Recently, Louis-Félix Cauchon and Antoine Vachon traveled to Boston to record the Mages of Mystralia’s soundtrack. Borealys decided to collaborate with Soundtrec, Shota Nakama and the Video Game Orchestra, renowned for their work on the latest Final Fantasy and Kingdom Hearts titles, among others. It all began when Falk Au Yeong (Soundtrec’s Sound Mixer), whom Antoine met on the NeoGAF message boards, suggested he send a few samples of the soundtrack to Shota. Upon listening to them, they immediately decided to get on board and plan the recording.
Antoine (Composer and Sound Designer)
The trip to Boston took a lot of time to prepare, but it was so worth it. I had so many experiences I’ll never forget. It was the first time I had the chance to work with a live orchestra to record some of my music! Shota and the orchestra did an amazing job to make my music more natural and more dynamic. It was a very memorable experience, both artistically and on the human side of things. I had the opportunity to hang out with Shota and many very talented musicians, like Sho Omagari, Chris Ferrara, Emily Shibata Sánchez and Rebecca Hallowell, who shared a lot of their knowledge about creation, orchestration and musicianship. They’re all inspiring, open, and very nice people. A few of my compositions, originally written for virtual instruments, proved to be harder to perform with live musicians. They did a great job overcoming this challenge. Everybody worked really hard to make the best music possible to improve the player’s experience.
Early in the day, I was very nervous as there were still a lot of things to plan out. We had a huge challenge: recording strings and brass for 18 songs in less than 12 hours. All day long, I had to be very attentive to the recording, follow the score, and guide the musicians. I also got to conduct the orchestra for a few songs, including the game’s main theme. Working with live musicians is so different from working in front of a computer – the music takes a whole new life. I worked with everyone to sculpt the sound of each track to my liking. I’m extremely happy with the result.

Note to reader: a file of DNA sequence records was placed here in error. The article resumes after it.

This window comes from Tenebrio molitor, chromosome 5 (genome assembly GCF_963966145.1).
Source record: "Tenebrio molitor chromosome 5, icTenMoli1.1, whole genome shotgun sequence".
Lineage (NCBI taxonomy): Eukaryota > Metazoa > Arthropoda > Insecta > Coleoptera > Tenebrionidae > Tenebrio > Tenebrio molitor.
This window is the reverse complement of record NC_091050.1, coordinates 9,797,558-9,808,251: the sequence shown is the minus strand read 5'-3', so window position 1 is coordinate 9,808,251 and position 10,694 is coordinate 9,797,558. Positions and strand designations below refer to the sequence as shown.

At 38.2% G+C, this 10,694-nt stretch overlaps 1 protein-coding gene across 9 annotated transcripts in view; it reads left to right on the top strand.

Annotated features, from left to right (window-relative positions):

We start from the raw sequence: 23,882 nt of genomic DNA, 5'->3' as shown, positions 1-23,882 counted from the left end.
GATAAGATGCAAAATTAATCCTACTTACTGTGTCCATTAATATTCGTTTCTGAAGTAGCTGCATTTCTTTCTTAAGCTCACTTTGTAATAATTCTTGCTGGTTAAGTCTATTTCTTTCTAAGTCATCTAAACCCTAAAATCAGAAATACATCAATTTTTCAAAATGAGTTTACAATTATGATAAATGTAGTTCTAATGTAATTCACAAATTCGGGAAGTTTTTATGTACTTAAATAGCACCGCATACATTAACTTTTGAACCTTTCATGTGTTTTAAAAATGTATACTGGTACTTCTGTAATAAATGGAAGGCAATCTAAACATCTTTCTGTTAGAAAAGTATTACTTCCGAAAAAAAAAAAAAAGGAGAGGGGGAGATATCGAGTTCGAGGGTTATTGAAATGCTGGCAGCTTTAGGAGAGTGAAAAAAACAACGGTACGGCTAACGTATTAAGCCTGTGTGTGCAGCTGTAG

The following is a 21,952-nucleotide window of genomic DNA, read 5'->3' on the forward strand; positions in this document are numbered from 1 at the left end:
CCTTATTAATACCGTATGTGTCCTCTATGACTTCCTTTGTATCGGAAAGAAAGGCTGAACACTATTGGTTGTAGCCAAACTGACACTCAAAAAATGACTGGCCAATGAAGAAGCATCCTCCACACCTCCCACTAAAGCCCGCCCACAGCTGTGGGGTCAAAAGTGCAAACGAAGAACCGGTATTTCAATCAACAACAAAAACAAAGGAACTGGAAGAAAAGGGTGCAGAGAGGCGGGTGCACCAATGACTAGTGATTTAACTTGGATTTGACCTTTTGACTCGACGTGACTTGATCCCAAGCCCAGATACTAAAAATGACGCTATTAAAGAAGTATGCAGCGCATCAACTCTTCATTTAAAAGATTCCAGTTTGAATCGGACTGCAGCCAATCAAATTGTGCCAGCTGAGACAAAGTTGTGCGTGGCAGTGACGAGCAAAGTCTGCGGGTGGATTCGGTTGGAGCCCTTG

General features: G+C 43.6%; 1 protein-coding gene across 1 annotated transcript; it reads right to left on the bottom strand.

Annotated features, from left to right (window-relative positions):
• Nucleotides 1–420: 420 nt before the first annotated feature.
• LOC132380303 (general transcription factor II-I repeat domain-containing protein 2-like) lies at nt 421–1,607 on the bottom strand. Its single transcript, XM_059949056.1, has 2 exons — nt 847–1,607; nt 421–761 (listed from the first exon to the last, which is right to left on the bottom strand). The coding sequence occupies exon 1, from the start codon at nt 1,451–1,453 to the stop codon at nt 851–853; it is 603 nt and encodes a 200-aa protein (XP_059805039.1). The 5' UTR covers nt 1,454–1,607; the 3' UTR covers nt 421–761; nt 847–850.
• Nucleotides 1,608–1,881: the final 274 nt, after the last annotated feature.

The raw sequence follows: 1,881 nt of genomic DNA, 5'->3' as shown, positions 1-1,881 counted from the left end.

All of this wouldn’t have been possible without the work of Robin Moore, the sound engineer for the recording session. She’s been incredibly efficient even though the day required a lot of work and patience. Having worked in a similar role at my former job at CBC/Radio-Canada, I know how demanding it can get to work on these sessions and make everything flow. Robin did an amazing job, the recordings sound great.
But the work isn’t all done yet. The woodwinds will soon be recorded by two very talented musicians from Video Games Live, Laura Intravia and Kristin Naigus. Furthermore, Shota Nakama is currently working on the guitar parts for a few songs.
We decided to document the experience, so we hired a documentary filmmaker to do a “making of” for the recording of Mages of Mystralia’s soundtrack. We can’t wait to share this film with you. For my part, I was the only one who wasn’t really busy! My role was to drive to Boston. I feel lucky to have been able to attend this recording session. Seeing Antoine having so much fun was great, even if I didn’t understand what was happening most of the time! I’m not a musician or composer, so I had a very different perspective on the whole process. I didn’t understand the specific terms that Antoine and Shota were exchanging during the recording, so I was amazed at how well they could understand each other. It was great to see Antoine call the shots to the orchestra and be able to stay focused all day. I got goosebumps when I heard the musicians play the music that Antoine has been working on for more than 2 years. I really was a privileged spectator! Finally, it’s important to acknowledge the generosity of Shota, who took us to some great restaurants. We spent an unforgettable weekend with the gang of Soundtrec and the Video Game Orchestra. We hope to repeat the experience for future projects!